Lobo and his weird sidekick appear again briefly, but they take off before we can get a Lobo/Tigorr fight.

New Adventures of Superboy #44: Another cool cover by Kane. Kupperberg and Schaffenberger/Giella aren't as done with Dyna-Mind/Johnny Webber as last issue made it seem. With directions given him by Webber, Superboy is flying around to remote locations trying to recover the loot Dyna-Mind hid. The villain whipped up some powerful guardians including the simulacra (presumably) of Neptune seen on the cover. But Webber's tricking Superboy into thinking he was mentally effected by the red kryptonite. Superboy battling the guardians is just storing up energy that will deliver the loot to Webber. Superboy realizes the setup is suspicious, however, and springs his own trap. Webber's continued criminal nature is revealed and the stolen property recovered.

In the Dial H backup by Bridwell/Rozakis and Bender/Giella, Chris and Vicki have to overcome dialing up the not particularly powerful identities Fuzzball (a Pac-Man ripoff) and Raggedy Doll (pretty much a rag doll) to overcome the minions of the mysterious Master and rescue Nick Stevens. Luckily, one of those minions is Power Pirate who copies their lackluster powers, making him easy to defeat. Nick discovers their secret identities, too.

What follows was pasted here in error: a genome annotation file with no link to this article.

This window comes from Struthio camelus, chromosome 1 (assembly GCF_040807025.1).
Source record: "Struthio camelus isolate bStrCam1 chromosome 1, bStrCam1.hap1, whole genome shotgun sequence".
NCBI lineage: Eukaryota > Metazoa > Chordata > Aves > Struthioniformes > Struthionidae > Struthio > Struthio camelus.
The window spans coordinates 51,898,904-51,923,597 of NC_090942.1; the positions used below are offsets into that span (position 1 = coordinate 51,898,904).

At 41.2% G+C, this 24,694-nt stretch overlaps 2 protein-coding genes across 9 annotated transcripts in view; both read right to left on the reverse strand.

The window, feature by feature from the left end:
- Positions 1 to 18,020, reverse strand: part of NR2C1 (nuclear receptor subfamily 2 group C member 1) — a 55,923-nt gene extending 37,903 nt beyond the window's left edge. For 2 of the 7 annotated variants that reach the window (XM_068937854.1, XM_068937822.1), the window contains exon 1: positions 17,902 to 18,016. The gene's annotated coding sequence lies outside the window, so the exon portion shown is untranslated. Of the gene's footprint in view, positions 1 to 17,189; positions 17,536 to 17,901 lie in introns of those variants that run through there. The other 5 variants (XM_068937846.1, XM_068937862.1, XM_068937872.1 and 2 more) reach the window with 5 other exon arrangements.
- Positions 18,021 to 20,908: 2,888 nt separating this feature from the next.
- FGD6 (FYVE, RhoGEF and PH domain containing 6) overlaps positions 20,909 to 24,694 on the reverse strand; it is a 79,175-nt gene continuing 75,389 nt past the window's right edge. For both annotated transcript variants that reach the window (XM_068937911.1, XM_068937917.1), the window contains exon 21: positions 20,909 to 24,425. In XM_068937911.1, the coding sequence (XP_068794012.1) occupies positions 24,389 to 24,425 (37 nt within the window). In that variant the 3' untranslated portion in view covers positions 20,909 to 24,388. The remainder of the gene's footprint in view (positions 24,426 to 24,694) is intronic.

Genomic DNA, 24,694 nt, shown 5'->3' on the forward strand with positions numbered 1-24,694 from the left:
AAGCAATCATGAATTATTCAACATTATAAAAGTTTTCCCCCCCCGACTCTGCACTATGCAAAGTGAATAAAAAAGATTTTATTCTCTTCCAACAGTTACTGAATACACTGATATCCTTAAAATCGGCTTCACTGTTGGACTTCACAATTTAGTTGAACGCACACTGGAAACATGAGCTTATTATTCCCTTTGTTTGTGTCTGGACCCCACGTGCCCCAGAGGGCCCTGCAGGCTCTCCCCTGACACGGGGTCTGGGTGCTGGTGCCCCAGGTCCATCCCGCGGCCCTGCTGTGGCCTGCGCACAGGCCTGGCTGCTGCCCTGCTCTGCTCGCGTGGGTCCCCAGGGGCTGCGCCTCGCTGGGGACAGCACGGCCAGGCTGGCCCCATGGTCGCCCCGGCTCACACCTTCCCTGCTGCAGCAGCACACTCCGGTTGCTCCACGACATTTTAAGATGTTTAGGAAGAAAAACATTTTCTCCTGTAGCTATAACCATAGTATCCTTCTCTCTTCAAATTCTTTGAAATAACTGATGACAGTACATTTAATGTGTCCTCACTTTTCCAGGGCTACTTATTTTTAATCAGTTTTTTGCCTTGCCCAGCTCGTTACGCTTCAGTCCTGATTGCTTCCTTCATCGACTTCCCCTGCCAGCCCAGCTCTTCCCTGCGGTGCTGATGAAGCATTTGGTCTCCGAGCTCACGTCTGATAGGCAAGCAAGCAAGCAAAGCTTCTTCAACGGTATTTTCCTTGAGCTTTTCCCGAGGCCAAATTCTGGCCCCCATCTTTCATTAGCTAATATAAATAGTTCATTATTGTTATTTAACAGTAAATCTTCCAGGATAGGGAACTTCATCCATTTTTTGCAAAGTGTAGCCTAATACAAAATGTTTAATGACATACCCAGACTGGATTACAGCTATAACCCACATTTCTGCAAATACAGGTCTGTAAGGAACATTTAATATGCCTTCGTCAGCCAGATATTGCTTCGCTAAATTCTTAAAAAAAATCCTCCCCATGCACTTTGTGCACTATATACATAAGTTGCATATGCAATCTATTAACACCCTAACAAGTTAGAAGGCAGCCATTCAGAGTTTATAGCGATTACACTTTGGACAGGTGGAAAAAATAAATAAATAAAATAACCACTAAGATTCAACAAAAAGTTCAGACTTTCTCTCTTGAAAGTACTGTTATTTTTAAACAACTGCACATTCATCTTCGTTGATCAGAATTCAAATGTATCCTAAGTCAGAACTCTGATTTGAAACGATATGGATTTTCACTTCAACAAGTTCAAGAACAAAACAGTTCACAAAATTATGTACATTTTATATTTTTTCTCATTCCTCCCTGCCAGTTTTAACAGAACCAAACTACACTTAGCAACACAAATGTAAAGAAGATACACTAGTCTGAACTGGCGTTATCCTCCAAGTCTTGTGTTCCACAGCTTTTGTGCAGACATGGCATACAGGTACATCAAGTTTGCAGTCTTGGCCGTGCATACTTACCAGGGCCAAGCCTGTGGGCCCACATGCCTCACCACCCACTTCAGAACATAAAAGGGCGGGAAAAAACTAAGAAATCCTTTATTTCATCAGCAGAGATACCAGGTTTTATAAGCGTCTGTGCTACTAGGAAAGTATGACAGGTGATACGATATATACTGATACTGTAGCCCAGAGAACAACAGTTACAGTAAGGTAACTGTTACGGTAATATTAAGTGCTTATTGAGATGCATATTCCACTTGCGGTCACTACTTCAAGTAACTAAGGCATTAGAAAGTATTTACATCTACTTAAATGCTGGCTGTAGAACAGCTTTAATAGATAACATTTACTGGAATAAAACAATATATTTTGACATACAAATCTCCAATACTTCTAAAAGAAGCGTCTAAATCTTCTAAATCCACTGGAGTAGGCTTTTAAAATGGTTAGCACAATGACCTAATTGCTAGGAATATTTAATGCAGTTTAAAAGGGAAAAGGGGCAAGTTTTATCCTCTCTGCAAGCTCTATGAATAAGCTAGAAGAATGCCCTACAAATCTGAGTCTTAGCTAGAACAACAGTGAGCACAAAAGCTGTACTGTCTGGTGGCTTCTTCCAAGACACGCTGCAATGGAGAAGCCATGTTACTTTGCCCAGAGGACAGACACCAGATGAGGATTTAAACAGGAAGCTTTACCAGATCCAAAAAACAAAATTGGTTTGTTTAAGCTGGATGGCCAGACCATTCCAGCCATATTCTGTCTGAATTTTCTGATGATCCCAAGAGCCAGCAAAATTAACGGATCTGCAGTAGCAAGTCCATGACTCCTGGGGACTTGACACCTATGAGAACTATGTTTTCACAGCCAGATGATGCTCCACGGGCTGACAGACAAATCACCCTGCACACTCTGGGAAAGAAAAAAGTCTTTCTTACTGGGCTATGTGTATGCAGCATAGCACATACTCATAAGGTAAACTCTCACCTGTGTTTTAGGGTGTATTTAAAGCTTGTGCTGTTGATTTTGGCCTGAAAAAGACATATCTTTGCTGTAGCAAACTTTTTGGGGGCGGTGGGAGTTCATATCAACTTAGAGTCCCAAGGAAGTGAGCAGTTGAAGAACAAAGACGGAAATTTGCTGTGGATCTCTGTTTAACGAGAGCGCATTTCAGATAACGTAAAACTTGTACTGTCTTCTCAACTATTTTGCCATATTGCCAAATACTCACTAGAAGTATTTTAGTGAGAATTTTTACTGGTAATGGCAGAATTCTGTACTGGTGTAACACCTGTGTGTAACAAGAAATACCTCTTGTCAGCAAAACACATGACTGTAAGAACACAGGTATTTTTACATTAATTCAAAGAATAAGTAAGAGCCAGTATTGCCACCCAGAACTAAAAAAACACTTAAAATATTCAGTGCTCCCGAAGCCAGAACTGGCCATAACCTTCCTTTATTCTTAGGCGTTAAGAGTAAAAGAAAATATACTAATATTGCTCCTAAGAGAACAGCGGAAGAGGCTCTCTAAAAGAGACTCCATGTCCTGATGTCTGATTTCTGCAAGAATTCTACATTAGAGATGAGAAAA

Dick McGee said...

Captain Carrot and His Amazing Zoo Crew #18: That's interesting about Shaw's sudden departure. The series will be axed in two issues - so just one more released after he was gone - and you have to wonder if him leaving contributed to that cancellation.

There were six more issues in the works that eventually got released in 1986 as three double-sized issues of the Oz-Wonderland Wars, which wasn't half bad, especially the artwork which emulated the illustrations in the children's books. If that had already been planned without Shaw's involvement or approval it might explain him leaving so precipitously. The Zoo Crew was very much his baby and constitutes the bulk of his work at DC. Of course, he might also have heard the axe was coming through the grapevine and got out while the getting was good.

Or he might just have had other work commitments. The bulk of his career was in the animation industry, both cartoons and advertising, and that might have crowded out Captain Carrot if he had a time crunch.

Trey said...

Based on Wikipedia, it seems like Shaw had left, and then Cavalieri was made the writer and wrote the issues that would become the Oz-Wonderland War.

Dale Houston said...

I bought Omega Men, Green Arrow, Detective, Captain Carrot and Action out of this batch. Green Arrow was the keeper. Would have bought a Barr/Von Eeden GA series for as long as they produced it.

JB said...

Man, I owned (and probably STILL own...somewhere), both that World's Finest and that issue of A.S.S. I always loved me some Aztec/Alien mash-up fiction.

The Tarantula's new costume was awesome.